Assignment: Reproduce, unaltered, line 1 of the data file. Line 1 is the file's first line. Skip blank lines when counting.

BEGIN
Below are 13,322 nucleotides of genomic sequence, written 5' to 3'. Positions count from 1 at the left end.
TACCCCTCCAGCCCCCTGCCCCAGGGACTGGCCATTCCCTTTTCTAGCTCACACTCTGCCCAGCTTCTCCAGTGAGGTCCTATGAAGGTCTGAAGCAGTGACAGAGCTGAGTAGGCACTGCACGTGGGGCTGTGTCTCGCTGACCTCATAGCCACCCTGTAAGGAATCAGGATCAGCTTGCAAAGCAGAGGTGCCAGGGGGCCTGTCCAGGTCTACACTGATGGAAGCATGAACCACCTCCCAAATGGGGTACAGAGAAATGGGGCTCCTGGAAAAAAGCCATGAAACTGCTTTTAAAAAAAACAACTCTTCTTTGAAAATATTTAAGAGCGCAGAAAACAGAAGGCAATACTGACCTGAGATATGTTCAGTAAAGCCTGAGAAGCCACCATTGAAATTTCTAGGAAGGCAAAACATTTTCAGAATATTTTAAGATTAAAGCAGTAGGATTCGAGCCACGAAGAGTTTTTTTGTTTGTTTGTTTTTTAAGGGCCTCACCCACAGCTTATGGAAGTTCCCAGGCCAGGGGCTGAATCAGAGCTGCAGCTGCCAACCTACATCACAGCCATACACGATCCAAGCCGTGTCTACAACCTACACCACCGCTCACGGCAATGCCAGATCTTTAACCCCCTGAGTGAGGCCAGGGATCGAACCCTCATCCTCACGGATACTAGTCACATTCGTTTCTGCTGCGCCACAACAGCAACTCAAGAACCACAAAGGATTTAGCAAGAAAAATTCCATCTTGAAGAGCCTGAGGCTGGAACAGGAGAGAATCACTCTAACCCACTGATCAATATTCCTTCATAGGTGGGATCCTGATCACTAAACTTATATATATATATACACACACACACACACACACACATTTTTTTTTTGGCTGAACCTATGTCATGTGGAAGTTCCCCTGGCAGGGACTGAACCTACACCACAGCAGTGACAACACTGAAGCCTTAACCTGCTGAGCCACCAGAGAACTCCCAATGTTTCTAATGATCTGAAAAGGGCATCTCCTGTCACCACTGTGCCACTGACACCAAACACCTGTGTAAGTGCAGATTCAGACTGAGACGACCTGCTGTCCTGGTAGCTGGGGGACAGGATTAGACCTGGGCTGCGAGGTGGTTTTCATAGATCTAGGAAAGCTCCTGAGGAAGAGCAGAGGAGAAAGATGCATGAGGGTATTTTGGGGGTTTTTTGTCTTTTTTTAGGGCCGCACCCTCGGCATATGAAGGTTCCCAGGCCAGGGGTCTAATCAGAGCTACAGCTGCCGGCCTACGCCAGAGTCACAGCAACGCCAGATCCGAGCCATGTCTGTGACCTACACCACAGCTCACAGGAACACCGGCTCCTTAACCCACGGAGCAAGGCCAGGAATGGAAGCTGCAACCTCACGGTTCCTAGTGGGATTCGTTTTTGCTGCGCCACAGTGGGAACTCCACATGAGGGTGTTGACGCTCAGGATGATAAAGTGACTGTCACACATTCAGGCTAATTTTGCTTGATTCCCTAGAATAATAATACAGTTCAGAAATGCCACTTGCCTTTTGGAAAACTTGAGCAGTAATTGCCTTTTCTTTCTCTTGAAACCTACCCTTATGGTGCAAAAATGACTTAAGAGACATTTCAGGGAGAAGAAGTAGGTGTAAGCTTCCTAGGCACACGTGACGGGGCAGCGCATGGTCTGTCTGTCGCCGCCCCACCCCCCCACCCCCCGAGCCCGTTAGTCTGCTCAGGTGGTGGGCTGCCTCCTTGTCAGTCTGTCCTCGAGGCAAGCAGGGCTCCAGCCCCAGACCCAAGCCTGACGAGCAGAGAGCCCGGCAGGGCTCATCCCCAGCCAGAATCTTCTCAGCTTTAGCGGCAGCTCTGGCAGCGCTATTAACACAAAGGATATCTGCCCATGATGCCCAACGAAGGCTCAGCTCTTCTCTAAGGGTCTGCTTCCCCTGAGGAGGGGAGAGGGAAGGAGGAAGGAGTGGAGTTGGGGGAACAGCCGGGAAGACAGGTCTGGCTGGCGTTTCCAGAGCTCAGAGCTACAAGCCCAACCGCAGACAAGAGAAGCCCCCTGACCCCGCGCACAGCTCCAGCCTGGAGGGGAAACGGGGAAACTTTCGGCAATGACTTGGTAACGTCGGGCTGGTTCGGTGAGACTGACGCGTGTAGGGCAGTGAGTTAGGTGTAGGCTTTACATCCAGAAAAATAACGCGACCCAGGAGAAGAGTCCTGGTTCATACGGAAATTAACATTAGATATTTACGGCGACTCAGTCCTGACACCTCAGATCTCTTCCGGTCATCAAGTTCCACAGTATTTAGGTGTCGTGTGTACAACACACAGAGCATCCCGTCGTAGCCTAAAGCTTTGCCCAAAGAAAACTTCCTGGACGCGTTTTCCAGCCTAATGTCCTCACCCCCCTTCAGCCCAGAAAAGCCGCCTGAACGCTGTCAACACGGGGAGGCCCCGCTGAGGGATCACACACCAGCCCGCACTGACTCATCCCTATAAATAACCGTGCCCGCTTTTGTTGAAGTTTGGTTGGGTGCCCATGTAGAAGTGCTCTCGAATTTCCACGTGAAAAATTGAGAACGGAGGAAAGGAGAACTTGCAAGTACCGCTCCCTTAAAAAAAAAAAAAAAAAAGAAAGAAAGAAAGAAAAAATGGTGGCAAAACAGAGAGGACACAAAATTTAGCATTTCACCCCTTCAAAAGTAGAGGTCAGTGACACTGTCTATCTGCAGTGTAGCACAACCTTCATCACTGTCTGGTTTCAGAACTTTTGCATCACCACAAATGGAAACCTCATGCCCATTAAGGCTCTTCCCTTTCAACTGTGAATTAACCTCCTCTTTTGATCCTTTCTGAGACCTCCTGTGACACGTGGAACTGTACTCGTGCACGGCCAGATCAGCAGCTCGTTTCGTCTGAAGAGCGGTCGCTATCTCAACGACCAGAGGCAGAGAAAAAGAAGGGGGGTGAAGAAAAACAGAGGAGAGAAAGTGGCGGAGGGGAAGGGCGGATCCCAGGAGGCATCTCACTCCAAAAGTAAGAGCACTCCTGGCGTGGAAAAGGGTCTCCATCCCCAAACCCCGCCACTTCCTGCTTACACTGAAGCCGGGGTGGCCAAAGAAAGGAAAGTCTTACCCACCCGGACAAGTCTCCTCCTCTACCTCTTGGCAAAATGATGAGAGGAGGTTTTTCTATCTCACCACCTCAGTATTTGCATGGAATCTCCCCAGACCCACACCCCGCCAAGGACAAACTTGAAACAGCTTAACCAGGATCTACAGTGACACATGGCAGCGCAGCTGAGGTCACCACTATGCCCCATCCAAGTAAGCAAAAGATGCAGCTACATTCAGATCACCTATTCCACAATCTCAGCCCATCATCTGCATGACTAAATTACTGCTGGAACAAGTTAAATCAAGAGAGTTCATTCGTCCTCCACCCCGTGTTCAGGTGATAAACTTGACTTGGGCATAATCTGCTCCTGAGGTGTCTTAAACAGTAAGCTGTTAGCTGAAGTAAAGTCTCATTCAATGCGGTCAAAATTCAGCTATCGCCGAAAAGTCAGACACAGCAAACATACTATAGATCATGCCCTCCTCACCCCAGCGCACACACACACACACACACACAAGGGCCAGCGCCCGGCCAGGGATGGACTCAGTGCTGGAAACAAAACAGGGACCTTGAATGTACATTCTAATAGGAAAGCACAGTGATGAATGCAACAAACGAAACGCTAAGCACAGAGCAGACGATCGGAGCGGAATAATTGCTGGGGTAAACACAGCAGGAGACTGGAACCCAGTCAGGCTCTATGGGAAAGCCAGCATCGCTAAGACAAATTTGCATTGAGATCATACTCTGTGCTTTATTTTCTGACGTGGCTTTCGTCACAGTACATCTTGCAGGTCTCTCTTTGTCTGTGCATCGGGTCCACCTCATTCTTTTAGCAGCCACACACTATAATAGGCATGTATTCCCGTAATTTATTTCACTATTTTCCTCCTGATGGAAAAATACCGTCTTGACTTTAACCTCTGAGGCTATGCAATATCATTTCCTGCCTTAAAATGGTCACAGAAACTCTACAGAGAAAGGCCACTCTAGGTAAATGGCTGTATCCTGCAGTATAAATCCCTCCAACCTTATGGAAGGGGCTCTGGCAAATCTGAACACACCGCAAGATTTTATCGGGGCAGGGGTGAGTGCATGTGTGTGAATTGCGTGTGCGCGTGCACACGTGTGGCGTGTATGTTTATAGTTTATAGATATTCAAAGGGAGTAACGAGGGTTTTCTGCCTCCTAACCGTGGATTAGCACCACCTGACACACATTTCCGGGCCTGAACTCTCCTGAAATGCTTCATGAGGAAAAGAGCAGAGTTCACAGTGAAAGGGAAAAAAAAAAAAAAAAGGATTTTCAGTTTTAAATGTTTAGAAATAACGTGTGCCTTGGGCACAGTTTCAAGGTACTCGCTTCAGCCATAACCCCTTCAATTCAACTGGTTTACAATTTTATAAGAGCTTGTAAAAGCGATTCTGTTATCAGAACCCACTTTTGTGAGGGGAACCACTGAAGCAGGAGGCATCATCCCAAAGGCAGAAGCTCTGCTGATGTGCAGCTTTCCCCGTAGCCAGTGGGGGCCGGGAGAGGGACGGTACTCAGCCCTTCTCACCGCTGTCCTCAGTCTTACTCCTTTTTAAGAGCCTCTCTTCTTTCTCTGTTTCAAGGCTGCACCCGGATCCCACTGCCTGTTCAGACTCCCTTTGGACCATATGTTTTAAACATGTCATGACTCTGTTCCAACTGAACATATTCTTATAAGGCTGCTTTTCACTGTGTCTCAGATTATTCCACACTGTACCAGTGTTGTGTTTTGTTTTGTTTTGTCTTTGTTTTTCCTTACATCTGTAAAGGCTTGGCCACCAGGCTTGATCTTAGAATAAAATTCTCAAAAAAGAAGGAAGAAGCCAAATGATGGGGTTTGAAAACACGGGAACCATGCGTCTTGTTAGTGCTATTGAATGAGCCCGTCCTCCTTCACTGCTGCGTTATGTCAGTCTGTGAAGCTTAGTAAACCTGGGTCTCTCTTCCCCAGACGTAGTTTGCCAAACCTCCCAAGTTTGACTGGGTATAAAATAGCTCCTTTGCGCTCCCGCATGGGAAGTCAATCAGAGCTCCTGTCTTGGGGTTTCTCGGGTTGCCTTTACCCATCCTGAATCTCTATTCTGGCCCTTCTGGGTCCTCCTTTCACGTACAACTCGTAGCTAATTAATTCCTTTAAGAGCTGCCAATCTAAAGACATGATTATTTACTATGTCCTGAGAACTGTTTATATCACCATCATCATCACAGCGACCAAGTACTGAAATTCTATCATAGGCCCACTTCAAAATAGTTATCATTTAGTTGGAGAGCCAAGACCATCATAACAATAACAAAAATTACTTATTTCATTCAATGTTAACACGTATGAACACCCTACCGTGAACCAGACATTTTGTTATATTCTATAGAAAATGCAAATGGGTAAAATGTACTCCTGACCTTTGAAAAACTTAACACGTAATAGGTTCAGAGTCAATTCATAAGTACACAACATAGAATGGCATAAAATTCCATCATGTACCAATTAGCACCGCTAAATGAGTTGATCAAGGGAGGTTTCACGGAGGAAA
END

Below are 13,322 nucleotides of genomic sequence, written 5' to 3'. Positions count from 1 at the left end.